Information Update - Spring 2011

Steve Berry to Receive Royden B. Davis, S.J., Distinguished Author Award

Steve Berry will receive the Royden B. Davis, S.J., Distinguished Author Award on Saturday, March 19, 2011. There will be a book signing by the author from 4 to 5 p.m.. Tickets are required to attend the reception and award presentation. To find out more about the event or to register for the event, visit www.scranton.edu/authaward.
 
If you have ever had an opportunity to visit an historical site, you may have had the experience of imagining people as they were at the time of its creation. In the United States, our history is recent. Walking in Faneuil Hall in Boston or visiting Independence Mall in Philadelphia are chances to walk in the footsteps of our founders. Taking the imagination further back, Steve Berry creates an encounter of the present with the past at the times of Alexander the Great, Charlemagne and the Romanovs. Artifacts and physical geography are linked to contemporary political intrigue or to personal obsessions.

In his most recent book, the "Emperor's Tomb," we go back to the time of Qin Shi who unified warring states and became the first Emperor of China. His tomb, guarded by an army of terra-cotta warriors, holds an artifact that would affect the global balance of power. The plot plays out in balance between Confucian and Legalistic philosophies for the future of China.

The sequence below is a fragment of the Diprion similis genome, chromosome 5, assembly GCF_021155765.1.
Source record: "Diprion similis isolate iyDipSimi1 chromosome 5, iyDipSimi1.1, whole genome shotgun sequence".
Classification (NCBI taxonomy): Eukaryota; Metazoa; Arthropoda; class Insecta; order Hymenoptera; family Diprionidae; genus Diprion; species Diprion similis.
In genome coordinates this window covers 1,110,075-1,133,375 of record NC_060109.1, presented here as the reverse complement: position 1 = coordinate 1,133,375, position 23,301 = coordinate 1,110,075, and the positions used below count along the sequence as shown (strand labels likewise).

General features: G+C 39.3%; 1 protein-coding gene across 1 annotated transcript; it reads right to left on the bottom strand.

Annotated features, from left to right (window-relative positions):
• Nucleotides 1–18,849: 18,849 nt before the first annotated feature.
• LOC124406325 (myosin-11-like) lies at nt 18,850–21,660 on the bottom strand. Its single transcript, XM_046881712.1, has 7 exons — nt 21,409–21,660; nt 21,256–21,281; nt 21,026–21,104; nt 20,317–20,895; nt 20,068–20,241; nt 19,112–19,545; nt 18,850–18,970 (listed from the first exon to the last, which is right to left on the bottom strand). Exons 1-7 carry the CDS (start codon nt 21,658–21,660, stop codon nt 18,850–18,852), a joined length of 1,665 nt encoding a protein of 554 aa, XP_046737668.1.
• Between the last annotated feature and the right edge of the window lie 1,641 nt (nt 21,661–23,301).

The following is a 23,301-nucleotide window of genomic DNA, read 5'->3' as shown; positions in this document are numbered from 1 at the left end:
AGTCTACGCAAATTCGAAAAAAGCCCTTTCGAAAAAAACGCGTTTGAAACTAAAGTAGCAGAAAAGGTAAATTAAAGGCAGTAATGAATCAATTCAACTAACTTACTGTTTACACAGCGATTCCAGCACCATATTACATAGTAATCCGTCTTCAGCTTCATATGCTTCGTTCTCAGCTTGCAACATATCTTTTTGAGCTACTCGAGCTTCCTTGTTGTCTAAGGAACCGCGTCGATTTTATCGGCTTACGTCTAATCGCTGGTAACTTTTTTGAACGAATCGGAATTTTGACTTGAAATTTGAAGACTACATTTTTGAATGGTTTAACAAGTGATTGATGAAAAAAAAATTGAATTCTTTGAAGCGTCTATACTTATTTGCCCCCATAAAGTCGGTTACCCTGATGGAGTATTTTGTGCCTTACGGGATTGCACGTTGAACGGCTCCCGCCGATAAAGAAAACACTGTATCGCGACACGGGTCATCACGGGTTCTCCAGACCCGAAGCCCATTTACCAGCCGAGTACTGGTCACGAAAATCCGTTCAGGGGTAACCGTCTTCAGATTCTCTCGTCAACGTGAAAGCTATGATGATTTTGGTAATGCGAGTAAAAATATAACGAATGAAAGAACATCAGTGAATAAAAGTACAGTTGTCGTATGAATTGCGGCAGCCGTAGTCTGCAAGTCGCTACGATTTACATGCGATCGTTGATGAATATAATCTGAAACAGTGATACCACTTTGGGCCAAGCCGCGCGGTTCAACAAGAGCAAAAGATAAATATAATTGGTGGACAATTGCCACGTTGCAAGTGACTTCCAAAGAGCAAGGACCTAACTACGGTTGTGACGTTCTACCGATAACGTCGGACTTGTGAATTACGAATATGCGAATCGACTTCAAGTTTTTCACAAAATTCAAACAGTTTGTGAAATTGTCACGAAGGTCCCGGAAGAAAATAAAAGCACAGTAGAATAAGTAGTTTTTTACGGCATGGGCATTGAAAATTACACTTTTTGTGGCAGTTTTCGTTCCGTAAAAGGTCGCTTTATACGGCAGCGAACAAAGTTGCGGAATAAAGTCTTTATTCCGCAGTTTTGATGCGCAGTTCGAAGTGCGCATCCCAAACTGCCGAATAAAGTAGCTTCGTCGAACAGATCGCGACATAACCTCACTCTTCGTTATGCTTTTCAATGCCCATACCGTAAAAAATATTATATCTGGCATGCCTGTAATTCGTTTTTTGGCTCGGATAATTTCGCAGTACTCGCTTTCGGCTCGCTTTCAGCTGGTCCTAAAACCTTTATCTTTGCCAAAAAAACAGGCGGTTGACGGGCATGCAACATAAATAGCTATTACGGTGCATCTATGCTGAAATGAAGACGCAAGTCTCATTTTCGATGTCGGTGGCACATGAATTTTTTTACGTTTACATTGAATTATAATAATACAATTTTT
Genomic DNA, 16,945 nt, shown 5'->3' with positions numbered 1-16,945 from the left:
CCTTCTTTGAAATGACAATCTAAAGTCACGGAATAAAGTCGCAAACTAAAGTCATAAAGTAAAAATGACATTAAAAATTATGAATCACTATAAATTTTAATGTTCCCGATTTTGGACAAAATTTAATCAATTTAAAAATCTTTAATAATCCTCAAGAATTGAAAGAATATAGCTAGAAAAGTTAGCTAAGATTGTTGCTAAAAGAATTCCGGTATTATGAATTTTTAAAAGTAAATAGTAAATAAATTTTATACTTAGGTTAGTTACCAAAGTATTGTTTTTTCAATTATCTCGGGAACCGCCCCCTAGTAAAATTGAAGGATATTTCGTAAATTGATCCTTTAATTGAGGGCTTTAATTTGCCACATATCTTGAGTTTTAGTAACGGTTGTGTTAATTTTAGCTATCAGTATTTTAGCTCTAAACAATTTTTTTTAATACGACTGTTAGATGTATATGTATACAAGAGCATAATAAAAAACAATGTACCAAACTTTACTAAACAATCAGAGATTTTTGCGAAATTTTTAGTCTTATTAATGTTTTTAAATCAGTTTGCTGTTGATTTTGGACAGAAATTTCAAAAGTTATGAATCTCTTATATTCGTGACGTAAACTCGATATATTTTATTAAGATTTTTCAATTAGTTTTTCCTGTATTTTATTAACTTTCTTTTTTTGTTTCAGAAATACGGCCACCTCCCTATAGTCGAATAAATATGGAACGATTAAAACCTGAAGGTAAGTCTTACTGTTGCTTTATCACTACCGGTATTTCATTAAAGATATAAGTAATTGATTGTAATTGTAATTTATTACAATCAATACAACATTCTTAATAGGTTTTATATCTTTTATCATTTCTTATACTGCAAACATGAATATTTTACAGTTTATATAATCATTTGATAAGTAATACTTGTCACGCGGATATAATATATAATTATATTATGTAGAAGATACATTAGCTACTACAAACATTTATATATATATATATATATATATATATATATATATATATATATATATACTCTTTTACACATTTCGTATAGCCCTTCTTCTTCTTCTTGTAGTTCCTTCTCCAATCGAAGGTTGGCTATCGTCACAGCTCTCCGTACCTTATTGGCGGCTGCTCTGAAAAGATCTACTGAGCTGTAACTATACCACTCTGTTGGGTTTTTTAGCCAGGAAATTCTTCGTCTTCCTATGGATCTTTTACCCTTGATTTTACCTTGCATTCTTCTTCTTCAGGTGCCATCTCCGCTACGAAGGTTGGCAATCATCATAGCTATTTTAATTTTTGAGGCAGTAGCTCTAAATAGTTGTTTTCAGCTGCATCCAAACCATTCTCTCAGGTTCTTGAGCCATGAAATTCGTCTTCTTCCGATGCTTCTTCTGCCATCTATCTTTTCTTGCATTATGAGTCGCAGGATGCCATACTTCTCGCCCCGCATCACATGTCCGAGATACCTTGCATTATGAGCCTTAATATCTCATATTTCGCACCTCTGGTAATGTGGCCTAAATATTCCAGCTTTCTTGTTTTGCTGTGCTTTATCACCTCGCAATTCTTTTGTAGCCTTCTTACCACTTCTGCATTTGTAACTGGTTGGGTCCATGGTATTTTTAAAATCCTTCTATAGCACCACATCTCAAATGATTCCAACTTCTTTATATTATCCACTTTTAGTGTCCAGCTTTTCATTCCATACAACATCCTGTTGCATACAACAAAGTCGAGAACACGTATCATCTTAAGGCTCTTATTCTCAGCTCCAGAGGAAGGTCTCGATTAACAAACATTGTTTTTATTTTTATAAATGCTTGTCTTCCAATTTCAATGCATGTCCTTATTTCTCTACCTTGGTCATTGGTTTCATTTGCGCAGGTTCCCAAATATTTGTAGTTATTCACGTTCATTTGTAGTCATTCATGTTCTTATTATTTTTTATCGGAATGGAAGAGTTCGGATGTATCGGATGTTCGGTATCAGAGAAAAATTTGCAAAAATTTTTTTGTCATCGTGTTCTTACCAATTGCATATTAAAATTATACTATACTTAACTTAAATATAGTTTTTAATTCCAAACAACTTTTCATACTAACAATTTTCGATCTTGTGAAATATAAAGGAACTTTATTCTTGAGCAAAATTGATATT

As in his other works, "The Amber Room," "The Romanov Prophecy," "The Third Secret," "The Templar Legacy," "The Alexandria Link," "The Venetian Betrayal," "The Charlemagne Pursuit" and "The Paris Vendetta," Berry carefully separates fact from fiction. His writer's notes provide information for further exploration of the historical figure and the events described in the book. According to his website, Berry uses between 200-300 sources for each novel. He references the chapters in the books to point out where history (as we know it) has been accurately reported based on his research and where the text is the work of his imagination. Of course, after reading his works, one cannot be too sure about history as we know it!
 
Berry has 11 million books in print, translated into 37 languages and sold in 50 countries. His road to publishing was not an easy path. According to his website, it spanned 12 years (1990 - 2002) and 85 rejections over five separate manuscripts. Before succeeding in being published, Berry twice won the annual fiction contest of State Bar of Georgia. In June 2005, he was selected by the Georgia Writer's Association (based on "The Romanov Prophecy") as its Author of the Year. In October 2005, he was awarded the Nova Award by the Amelia Book Island Festival. In addition to these awards, Library Journal named "The Charlemagne Pursuit" one of the five Best Thrillers for 2008. In November 2006, Berry was elected to the Board of Directors of International Thriller Writers (ITW). A year later he was chosen as one of ITW's co-presidents, a position he held until October 2010.